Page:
Blog: Tesco faces questions over UK and US

Michelle Russell | 11 April 2012

Tesco is facing increasing pressure from its shareholders to pull out of the US and focus on rejuvenating its flagging UK business.

Reports of investor discontent come ahead of the retailer's annual results next week when the market will want to hear more about chief executive Philip Clarke's plans to revitalise its UK operations.

However, Clarke is likely to face questions over its US chain Fresh & Easy and over its banking operations, where progress has been slower than hoped.

Tesco's third-largest shareholder, Legal & General Investment Management, has publicly voiced concerns over the retailer's strategy.

The investor told The Sunday Times: "Can it be everything to everyone, or should it focus on its gem, the British grocery business? Of course, this is likely to raise questions about other areas of the business, such as America and the bank."

It is estimated that Fresh & Easy has racked up losses in the region of GBP700m (US$1.1bn) since it launched in the US in 2007. The banking arm has yet to deliver promised current accounts.

An anonymous institutional investor told The Guardian that Fresh & Easy was a "disaster" and, once the level of losses had become obvious, Tesco "should have pulled back faster".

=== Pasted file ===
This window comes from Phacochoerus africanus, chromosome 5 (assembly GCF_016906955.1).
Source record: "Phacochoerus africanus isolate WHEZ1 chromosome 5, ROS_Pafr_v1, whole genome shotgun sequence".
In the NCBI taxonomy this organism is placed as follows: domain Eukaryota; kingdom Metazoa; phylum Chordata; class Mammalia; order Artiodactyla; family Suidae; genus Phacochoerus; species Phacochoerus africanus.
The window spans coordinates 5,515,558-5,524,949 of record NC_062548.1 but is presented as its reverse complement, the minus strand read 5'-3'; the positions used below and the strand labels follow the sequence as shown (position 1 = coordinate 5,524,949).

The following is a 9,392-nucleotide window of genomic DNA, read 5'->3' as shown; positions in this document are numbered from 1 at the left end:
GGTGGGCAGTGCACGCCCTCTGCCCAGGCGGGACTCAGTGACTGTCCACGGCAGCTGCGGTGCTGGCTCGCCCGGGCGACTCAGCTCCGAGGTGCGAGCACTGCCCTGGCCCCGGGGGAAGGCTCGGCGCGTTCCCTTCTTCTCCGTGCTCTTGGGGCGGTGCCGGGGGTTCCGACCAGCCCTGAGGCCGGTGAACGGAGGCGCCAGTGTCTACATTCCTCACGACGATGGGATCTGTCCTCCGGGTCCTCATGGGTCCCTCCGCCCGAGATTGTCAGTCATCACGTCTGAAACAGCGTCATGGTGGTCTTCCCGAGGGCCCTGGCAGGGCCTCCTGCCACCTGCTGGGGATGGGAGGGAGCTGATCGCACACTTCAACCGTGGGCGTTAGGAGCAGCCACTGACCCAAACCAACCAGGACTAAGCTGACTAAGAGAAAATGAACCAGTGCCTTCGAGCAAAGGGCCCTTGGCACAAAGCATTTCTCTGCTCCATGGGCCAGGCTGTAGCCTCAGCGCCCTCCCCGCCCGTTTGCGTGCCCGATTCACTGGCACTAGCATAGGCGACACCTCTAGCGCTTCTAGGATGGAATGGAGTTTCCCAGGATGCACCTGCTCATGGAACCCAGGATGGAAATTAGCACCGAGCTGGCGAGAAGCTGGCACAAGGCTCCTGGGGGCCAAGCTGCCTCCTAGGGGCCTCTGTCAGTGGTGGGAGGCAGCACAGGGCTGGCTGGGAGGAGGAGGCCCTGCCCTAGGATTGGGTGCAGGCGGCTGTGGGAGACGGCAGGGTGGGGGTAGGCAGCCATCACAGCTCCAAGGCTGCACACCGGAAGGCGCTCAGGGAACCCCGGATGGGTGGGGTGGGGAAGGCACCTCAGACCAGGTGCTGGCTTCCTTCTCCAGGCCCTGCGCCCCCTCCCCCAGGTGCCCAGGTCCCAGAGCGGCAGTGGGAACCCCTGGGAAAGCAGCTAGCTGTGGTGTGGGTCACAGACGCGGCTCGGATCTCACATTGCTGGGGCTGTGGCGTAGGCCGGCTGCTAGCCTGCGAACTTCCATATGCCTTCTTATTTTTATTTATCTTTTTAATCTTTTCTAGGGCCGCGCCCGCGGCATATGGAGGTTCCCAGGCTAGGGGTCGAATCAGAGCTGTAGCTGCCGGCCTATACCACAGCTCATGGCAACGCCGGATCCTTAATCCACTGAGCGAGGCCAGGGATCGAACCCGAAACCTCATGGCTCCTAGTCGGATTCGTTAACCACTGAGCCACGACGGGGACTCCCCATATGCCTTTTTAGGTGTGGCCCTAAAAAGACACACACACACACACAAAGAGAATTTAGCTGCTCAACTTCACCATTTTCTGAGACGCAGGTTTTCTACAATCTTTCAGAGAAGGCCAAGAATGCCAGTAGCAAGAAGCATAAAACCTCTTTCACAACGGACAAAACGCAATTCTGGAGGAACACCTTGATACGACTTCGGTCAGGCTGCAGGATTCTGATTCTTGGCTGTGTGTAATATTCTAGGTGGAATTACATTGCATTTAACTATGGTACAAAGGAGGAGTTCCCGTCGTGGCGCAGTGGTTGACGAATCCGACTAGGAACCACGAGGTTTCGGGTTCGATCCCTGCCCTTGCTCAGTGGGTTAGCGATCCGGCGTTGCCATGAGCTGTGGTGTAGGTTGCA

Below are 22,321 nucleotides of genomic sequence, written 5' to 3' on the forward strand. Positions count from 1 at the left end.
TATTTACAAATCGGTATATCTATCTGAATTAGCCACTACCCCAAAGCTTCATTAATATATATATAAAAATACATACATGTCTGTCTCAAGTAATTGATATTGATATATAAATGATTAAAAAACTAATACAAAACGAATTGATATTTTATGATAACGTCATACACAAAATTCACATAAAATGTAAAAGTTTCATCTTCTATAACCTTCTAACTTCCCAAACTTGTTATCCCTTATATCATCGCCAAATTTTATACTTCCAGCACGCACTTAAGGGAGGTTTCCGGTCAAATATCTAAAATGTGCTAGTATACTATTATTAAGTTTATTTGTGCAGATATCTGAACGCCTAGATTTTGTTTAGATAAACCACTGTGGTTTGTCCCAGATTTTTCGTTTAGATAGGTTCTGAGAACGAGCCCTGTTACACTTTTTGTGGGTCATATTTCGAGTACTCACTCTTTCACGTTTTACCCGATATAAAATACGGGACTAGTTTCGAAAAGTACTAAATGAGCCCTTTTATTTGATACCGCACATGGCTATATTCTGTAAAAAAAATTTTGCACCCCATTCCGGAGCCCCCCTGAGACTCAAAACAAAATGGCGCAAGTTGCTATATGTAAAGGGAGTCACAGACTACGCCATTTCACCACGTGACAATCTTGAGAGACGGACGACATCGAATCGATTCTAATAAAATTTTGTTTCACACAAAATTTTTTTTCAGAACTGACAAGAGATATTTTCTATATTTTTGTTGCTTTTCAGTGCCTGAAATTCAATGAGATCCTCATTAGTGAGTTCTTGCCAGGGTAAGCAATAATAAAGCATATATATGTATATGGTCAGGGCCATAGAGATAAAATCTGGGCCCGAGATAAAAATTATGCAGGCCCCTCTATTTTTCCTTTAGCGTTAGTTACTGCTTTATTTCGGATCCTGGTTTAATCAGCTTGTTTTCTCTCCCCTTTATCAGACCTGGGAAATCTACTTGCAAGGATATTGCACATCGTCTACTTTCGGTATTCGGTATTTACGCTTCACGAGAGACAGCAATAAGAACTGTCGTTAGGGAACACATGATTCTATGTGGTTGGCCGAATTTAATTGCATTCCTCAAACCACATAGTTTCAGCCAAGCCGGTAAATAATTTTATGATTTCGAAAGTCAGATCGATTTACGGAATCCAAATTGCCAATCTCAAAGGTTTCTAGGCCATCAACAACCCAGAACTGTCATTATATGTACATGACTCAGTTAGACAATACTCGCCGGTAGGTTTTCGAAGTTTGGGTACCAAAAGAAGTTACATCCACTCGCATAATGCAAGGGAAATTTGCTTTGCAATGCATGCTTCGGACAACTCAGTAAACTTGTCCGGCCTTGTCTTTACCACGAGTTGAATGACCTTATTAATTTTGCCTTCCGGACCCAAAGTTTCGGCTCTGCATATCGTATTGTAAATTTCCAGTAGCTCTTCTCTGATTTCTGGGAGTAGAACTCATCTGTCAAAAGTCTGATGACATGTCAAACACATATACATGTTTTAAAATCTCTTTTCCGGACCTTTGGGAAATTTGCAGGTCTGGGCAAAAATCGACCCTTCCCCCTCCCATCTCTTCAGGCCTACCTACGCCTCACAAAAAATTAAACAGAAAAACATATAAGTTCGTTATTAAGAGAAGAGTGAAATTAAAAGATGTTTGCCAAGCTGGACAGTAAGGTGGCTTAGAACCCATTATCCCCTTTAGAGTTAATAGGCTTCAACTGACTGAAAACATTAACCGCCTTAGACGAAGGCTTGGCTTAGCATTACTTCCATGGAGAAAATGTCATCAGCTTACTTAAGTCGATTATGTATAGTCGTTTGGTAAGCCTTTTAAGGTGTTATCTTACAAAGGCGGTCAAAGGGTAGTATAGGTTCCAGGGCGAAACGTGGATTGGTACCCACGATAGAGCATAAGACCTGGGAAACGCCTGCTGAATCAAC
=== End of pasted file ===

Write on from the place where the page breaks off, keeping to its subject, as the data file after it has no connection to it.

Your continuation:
In the UK, however, the situation is similarly dismal. Tesco has been on the back foot since January when it delivered another quarter of falling like-for-like sales and issued a surprise profit warning.

The retail giant is stepping up the overhaul of its UK business and deliver what it had initially tasked as a three-year programme of investments in just 12 months. Yet, investors are questioning how viable this really is.

Legal & General believes the retailer will need to invest as much as GBP1bn to turn around its flagging UK business, Bloomberg reported yesterday.

In addition to the "significant" sum required, Legal & General fund manager Richard Black told the publication the supermarket chain needs to provide "clarity on where the money is being spent, the returns expected and how the grocer measures its effectiveness".

As for the US, at the firm's annual results last April, Clarke said it was "essential" that losses from Fresh & Easy come down over the next year after the division's bottom line worsened over the prior 12 months. The unit's trading losses widened by 9.7% to GBP186m in the year to 26 February 2011, despite sales growing 38.1%. Tesco attributed the widening losses to the integration of the two fresh food suppliers it acquired in 2010 - 2 Sisters and Wild Rocket Foods.

The unit, however, showed an improvement by October last year at Tesco's half-year results, with losses narrowing by 23.2%.

Clarke has insisted he is confident the business will break-even towards the end of 2013. Whether this is achievable or not may become clearer at the release of its annual results and strategic review on 18 April.


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